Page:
I think business schools do have a duty to educate students so that when they leave they have a sense of responsibility and a moral compass for the way they run their business. But I don’t think business schools are the place to answer all the moral and ethical questions that exist in the world today.

Could you talk a little bit about the Global Shapers program?

The Global Shapers are a group of people who have been identified by the World Economic Forum as having huge potential to change the world. They are high-achieving young leaders who are committed to helping society. The global shapers community provides them with opportunities to develop their potential, networking and project work. They all have their own hub and they meet regularly to debate big issues about the future of business and the future of the world. We decided this year that we would partner with them to offer two scholarships to our full-time MBA program. These people are usually aged 20-29 and they have been selected for being exceptional for their potential – so naturally at Oxford Saïd Business School we are interested in people like that. We’re really looking forward to welcoming them in September.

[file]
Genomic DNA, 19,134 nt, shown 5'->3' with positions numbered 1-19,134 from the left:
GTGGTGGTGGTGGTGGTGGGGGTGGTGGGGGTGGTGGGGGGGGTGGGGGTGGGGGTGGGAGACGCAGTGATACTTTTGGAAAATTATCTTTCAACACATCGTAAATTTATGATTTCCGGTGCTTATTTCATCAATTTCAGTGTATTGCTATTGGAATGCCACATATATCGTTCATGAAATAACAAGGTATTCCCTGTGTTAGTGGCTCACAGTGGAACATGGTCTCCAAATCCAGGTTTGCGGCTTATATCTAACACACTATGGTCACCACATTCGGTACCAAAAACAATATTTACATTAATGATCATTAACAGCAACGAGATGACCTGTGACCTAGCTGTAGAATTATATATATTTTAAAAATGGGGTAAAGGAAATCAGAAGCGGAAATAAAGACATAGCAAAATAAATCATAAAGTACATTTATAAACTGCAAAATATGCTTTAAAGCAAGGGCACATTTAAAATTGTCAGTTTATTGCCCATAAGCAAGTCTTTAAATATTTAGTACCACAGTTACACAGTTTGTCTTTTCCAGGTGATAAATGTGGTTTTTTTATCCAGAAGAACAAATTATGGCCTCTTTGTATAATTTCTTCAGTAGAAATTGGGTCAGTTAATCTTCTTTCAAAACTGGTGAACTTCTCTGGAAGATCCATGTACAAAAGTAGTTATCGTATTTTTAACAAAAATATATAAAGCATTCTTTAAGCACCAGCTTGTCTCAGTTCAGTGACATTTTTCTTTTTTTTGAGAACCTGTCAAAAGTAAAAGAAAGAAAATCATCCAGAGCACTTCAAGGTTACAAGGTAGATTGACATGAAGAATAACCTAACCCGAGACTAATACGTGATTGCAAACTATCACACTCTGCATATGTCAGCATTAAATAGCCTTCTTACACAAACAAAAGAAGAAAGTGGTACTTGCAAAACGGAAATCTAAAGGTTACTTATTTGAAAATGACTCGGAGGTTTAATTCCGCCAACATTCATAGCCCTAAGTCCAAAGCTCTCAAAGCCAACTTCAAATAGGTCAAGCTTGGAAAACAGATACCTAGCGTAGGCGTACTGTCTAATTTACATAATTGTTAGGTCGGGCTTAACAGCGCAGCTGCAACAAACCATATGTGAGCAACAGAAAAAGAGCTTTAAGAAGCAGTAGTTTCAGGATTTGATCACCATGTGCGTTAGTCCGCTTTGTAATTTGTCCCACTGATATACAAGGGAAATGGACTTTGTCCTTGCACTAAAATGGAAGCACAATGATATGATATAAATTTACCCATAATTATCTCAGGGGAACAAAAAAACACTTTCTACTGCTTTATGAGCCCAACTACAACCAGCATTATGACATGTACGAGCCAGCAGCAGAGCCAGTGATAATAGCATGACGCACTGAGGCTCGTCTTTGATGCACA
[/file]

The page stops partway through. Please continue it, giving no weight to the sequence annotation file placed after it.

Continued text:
How can students incorporate ethical values while enrolled on program at Oxford?

The very nature of business education is that it brings the theoretical and the practical together. So we teach wide a variety of methods – including case studies and debates. We have an ongoing yearlong conversational process with students which gives them the resilience, understanding and ability to stand back and think before they act – this all helps students become responsible leaders.